Wealth Management: Strategy blog – UK disruption

Strategy team: Kevin Gardiner

A new strain of the virus here in the UK, and the associated last minute curtailment of Christmas travel plans, has refocused investor attention on the risks of renewed disruption to business. The UK's borders have been largely closed as other countries respond to its predicament: coming so close to the end of the Brexit transition period, with UK and EU negotiators unable yet to achieve a deal, the prospect of supply chains running short seems real again. As yet scientists do not seem to know much about the new strain, the extent to which it really is confined to the UK, and whether vaccines will work as effectively against it. Meanwhile, "normal" COVID-19 contagion continues apace in the US and across much of Continental Europe.

The economic damage done by these latest local developments will depend on how long the border restrictions (and the no-deal risks) stay in place, how one-sided they turn out to be (the UK may remain more open to imports than other countries are to exports from the UK), and the impact of the intensified domestic curbs on business.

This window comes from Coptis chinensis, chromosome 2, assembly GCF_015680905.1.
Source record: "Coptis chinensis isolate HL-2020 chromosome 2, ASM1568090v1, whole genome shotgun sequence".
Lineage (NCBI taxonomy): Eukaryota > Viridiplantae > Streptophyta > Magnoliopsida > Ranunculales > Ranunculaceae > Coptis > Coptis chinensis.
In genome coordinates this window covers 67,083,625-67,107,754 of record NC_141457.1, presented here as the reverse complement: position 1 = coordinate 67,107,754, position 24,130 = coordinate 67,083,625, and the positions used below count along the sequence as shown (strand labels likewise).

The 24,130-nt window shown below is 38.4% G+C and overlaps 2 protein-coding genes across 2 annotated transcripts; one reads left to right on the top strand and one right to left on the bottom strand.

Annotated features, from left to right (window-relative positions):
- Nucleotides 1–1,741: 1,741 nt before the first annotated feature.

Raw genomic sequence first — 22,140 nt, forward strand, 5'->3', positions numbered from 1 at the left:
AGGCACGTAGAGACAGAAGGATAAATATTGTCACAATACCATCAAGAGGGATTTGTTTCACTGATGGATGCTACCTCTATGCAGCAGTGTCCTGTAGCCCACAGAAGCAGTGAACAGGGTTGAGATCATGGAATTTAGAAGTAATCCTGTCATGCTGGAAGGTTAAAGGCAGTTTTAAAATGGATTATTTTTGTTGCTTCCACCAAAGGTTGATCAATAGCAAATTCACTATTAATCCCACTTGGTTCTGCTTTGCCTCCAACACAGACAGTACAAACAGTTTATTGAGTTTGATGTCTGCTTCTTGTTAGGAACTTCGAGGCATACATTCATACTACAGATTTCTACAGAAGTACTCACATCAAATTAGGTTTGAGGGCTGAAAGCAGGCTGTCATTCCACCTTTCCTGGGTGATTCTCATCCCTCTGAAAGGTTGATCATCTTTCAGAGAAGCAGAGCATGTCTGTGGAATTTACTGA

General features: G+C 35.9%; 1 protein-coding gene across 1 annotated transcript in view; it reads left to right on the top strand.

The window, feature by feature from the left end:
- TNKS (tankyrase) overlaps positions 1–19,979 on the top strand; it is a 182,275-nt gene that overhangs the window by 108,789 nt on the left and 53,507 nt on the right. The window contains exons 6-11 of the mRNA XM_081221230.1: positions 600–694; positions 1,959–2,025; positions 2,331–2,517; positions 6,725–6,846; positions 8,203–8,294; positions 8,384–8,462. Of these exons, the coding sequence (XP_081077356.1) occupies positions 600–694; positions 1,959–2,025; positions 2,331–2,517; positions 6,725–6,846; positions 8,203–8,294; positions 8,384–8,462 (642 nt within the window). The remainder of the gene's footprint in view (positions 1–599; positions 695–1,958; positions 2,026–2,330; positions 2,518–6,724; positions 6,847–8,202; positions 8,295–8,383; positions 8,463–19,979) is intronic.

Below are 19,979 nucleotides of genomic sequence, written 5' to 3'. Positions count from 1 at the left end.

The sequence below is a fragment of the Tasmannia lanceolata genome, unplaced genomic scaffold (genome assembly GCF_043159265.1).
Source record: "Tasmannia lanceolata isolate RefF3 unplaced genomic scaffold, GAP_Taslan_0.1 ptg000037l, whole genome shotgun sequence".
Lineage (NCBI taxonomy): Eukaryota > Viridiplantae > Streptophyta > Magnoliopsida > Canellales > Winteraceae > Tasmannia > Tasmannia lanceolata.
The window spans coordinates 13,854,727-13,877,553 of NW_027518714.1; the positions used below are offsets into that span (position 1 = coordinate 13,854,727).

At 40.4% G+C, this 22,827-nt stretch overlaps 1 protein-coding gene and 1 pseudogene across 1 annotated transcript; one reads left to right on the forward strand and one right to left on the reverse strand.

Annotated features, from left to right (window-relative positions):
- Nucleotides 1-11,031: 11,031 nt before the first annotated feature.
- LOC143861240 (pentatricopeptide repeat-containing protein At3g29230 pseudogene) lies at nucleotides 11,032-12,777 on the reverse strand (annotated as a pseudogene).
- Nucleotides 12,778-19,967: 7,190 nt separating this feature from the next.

As we write, UK and European stock markets are down around 3%, sterling has fallen by almost 2%, and 10-year gilts have rallied by almost a percent – larger moves than usual, but not dramatically so.

To date in 2020, stock markets have been more resilient even than we'd thought they would be. This latest uncertainty may trigger wider profit-taking. However, policy will remain globally supportive – another tranche of US fiscal support moved closer at the weekend – and we think investors collectively will mostly continue to "look across the valley" at more sustained economic recovery ahead (globally, but also here in the UK). Adaptation to more socially-distanced ways of doing business will continue, and to date at least, the signs were that the second wave of contagion had not hit economies as hard as feared.  Resumed setbacks now will bite at higher levels of activity than they might have done.

Our UK-managed portfolios in particular will continue to be supported by exposure to global franchises and overseas currencies, and as always contain some protection against short-term volatility.


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